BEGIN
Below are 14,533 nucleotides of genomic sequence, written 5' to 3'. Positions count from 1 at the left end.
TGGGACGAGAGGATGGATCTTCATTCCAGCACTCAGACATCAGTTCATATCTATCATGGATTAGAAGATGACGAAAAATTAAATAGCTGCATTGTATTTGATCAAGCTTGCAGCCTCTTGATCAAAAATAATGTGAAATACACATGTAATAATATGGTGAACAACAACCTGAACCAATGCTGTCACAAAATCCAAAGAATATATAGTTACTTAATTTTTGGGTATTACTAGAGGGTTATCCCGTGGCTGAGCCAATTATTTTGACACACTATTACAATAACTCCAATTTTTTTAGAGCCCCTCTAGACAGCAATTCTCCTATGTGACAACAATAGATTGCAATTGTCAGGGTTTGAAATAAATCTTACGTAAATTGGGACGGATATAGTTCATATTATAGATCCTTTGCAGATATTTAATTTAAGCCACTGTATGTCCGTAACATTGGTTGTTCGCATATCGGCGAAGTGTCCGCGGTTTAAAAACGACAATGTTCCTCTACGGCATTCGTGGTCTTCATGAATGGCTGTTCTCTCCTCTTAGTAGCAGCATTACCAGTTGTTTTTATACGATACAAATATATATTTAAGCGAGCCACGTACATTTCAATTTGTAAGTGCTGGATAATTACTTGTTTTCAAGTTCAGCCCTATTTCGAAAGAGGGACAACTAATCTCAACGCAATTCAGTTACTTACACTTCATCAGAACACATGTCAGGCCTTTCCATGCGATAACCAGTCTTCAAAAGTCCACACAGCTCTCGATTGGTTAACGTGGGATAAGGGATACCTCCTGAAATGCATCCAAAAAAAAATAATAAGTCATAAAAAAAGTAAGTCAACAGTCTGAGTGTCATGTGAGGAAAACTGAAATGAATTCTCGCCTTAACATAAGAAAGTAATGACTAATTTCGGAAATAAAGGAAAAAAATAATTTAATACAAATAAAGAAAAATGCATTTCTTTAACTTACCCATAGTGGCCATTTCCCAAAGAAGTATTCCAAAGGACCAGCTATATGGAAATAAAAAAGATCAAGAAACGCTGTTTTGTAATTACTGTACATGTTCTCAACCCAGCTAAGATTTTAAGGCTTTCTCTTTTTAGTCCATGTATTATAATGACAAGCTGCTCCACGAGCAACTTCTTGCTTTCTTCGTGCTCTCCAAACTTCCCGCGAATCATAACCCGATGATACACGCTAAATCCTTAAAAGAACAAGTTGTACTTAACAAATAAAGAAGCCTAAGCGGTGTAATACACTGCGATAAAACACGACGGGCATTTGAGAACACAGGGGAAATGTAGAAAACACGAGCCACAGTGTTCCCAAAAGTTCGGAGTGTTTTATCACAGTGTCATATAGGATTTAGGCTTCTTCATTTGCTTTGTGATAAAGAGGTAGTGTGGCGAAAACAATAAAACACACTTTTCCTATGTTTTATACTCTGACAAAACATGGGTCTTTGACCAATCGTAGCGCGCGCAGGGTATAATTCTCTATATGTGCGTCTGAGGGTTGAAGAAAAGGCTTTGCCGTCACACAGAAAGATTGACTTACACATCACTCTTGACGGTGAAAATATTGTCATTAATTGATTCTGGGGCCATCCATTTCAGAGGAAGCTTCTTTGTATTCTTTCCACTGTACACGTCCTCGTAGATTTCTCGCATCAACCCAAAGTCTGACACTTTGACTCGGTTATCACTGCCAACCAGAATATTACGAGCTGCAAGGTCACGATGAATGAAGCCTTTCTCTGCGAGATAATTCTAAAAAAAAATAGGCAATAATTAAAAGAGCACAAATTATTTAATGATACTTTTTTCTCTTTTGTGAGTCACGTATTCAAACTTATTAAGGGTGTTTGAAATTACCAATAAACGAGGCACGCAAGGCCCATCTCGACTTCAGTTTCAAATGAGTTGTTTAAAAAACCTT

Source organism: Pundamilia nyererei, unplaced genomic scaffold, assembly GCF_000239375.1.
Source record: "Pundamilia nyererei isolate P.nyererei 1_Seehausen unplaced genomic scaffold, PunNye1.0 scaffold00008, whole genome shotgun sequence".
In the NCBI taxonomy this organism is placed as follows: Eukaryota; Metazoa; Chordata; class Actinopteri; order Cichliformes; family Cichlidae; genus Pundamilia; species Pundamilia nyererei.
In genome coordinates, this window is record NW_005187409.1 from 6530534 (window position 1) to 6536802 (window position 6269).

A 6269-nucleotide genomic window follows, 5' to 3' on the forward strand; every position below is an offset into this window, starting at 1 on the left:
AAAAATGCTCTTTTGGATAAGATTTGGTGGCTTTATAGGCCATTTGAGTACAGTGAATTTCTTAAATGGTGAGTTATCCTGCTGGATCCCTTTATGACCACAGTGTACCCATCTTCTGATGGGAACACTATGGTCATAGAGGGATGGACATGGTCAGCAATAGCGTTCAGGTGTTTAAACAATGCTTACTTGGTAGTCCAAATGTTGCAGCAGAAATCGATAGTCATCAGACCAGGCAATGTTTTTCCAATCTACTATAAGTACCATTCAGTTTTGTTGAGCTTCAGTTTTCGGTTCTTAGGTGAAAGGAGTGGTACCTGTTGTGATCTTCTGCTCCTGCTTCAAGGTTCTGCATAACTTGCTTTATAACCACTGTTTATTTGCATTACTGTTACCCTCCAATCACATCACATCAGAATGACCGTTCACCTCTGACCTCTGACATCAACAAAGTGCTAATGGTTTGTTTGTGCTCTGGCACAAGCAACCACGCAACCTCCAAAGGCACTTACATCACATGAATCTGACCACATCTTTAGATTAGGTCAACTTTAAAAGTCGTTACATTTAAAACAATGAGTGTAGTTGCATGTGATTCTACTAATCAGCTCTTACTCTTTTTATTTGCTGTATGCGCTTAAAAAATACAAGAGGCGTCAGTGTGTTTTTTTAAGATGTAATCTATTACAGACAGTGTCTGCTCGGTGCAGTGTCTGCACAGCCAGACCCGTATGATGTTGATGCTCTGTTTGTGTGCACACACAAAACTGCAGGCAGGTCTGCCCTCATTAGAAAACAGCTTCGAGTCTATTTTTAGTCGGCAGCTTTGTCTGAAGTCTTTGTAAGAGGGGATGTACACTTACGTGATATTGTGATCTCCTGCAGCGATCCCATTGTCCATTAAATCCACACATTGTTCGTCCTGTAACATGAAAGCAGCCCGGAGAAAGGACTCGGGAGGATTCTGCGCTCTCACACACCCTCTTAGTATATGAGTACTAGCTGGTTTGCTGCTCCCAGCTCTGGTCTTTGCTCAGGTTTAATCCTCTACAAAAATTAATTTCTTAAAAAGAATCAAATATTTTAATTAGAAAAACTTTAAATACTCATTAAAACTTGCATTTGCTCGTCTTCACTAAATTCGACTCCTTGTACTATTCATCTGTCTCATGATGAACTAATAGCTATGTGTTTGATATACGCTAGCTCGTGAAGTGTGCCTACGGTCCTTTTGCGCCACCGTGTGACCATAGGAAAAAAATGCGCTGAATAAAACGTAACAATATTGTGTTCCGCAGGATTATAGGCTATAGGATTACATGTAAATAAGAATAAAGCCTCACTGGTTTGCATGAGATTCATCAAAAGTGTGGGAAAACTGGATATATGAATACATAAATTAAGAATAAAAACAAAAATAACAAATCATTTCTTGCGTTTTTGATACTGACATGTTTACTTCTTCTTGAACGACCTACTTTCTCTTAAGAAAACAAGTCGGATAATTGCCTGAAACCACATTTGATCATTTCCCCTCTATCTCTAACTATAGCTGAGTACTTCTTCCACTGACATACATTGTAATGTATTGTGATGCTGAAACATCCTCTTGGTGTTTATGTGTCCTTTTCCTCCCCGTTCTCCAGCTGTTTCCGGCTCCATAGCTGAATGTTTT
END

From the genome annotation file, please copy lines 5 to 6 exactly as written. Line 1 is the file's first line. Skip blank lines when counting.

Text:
In the NCBI taxonomy this organism is placed as follows: Eukaryota; Metazoa; Chordata; class Actinopteri; order Cichliformes; family Cichlidae; genus Pundamilia; species Pundamilia nyererei.
In genome coordinates, this window is record NW_005187409.1 from 6530534 (window position 1) to 6536802 (window position 6269).